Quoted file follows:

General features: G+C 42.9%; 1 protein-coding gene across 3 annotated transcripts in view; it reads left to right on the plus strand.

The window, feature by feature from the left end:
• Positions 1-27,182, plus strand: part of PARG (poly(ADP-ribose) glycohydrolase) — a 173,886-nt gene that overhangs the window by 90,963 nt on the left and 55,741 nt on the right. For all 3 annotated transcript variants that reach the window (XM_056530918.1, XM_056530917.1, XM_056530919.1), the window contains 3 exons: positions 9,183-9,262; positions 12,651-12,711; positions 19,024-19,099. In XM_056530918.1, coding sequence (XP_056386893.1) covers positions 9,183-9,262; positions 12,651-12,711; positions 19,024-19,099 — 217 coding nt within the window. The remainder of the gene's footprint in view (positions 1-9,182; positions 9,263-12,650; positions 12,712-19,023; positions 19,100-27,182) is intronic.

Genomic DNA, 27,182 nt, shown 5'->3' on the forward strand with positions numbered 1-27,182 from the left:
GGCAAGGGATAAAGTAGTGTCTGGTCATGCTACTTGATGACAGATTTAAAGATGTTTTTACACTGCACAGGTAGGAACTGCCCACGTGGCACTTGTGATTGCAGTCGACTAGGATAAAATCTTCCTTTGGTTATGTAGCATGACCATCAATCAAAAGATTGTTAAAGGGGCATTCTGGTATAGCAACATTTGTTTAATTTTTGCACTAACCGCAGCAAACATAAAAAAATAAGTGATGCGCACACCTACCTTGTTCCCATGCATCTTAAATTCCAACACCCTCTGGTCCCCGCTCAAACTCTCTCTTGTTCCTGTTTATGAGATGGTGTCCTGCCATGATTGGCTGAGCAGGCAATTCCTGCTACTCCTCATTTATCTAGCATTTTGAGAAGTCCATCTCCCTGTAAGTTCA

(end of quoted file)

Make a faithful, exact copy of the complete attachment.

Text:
General features: G+C 42.9%; 1 protein-coding gene across 3 annotated transcripts in view; it reads left to right on the plus strand.

The window, feature by feature from the left end:
• Positions 1-27,182, plus strand: part of PARG (poly(ADP-ribose) glycohydrolase) — a 173,886-nt gene that overhangs the window by 90,963 nt on the left and 55,741 nt on the right. For all 3 annotated transcript variants that reach the window (XM_056530918.1, XM_056530917.1, XM_056530919.1), the window contains 3 exons: positions 9,183-9,262; positions 12,651-12,711; positions 19,024-19,099. In XM_056530918.1, coding sequence (XP_056386893.1) covers positions 9,183-9,262; positions 12,651-12,711; positions 19,024-19,099 — 217 coding nt within the window. The remainder of the gene's footprint in view (positions 1-9,182; positions 9,263-12,650; positions 12,712-19,023; positions 19,100-27,182) is intronic.

Genomic DNA, 27,182 nt, shown 5'->3' on the forward strand with positions numbered 1-27,182 from the left:
GGCAAGGGATAAAGTAGTGTCTGGTCATGCTACTTGATGACAGATTTAAAGATGTTTTTACACTGCACAGGTAGGAACTGCCCACGTGGCACTTGTGATTGCAGTCGACTAGGATAAAATCTTCCTTTGGTTATGTAGCATGACCATCAATCAAAAGATTGTTAAAGGGGCATTCTGGTATAGCAACATTTGTTTAATTTTTGCACTAACCGCAGCAAACATAAAAAAATAAGTGATGCGCACACCTACCTTGTTCCCATGCATCTTAAATTCCAACACCCTCTGGTCCCCGCTCAAACTCTCTCTTGTTCCTGTTTATGAGATGGTGTCCTGCCATGATTGGCTGAGCAGGCAATTCCTGCTACTCCTCATTTATCTAGCATTTTGAGAAGTCCATCTCCCTGTAAGTTCA